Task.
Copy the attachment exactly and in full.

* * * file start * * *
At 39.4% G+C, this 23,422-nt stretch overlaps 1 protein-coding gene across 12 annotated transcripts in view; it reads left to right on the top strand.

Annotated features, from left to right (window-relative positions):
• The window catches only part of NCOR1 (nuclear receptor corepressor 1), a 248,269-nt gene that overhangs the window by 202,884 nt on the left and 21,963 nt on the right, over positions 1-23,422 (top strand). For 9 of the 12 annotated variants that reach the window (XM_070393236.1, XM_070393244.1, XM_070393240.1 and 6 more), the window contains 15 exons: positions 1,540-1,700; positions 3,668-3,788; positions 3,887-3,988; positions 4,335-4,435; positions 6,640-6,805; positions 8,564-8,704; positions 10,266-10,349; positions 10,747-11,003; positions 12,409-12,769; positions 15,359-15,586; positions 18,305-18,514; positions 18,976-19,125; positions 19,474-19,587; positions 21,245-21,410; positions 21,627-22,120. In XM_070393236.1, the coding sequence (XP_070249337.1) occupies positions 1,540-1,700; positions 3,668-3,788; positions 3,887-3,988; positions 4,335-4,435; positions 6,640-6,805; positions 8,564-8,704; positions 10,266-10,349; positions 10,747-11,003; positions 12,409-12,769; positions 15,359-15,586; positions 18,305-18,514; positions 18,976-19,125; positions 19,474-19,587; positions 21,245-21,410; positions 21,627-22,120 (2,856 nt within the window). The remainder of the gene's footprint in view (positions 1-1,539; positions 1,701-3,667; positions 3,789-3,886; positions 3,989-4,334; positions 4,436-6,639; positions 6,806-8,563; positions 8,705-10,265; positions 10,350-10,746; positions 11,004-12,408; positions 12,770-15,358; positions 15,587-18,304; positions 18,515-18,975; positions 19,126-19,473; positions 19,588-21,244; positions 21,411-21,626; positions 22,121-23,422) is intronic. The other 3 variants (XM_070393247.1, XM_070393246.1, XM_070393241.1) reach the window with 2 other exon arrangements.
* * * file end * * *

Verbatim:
At 39.4% G+C, this 23,422-nt stretch overlaps 1 protein-coding gene across 12 annotated transcripts in view; it reads left to right on the top strand.

Annotated features, from left to right (window-relative positions):
• The window catches only part of NCOR1 (nuclear receptor corepressor 1), a 248,269-nt gene that overhangs the window by 202,884 nt on the left and 21,963 nt on the right, over positions 1-23,422 (top strand). For 9 of the 12 annotated variants that reach the window (XM_070393236.1, XM_070393244.1, XM_070393240.1 and 6 more), the window contains 15 exons: positions 1,540-1,700; positions 3,668-3,788; positions 3,887-3,988; positions 4,335-4,435; positions 6,640-6,805; positions 8,564-8,704; positions 10,266-10,349; positions 10,747-11,003; positions 12,409-12,769; positions 15,359-15,586; positions 18,305-18,514; positions 18,976-19,125; positions 19,474-19,587; positions 21,245-21,410; positions 21,627-22,120. In XM_070393236.1, the coding sequence (XP_070249337.1) occupies positions 1,540-1,700; positions 3,668-3,788; positions 3,887-3,988; positions 4,335-4,435; positions 6,640-6,805; positions 8,564-8,704; positions 10,266-10,349; positions 10,747-11,003; positions 12,409-12,769; positions 15,359-15,586; positions 18,305-18,514; positions 18,976-19,125; positions 19,474-19,587; positions 21,245-21,410; positions 21,627-22,120 (2,856 nt within the window). The remainder of the gene's footprint in view (positions 1-1,539; positions 1,701-3,667; positions 3,789-3,886; positions 3,989-4,334; positions 4,436-6,639; positions 6,806-8,563; positions 8,705-10,265; positions 10,350-10,746; positions 11,004-12,408; positions 12,770-15,358; positions 15,587-18,304; positions 18,515-18,975; positions 19,126-19,473; positions 19,588-21,244; positions 21,411-21,626; positions 22,121-23,422) is intronic. The other 3 variants (XM_070393247.1, XM_070393246.1, XM_070393241.1) reach the window with 2 other exon arrangements.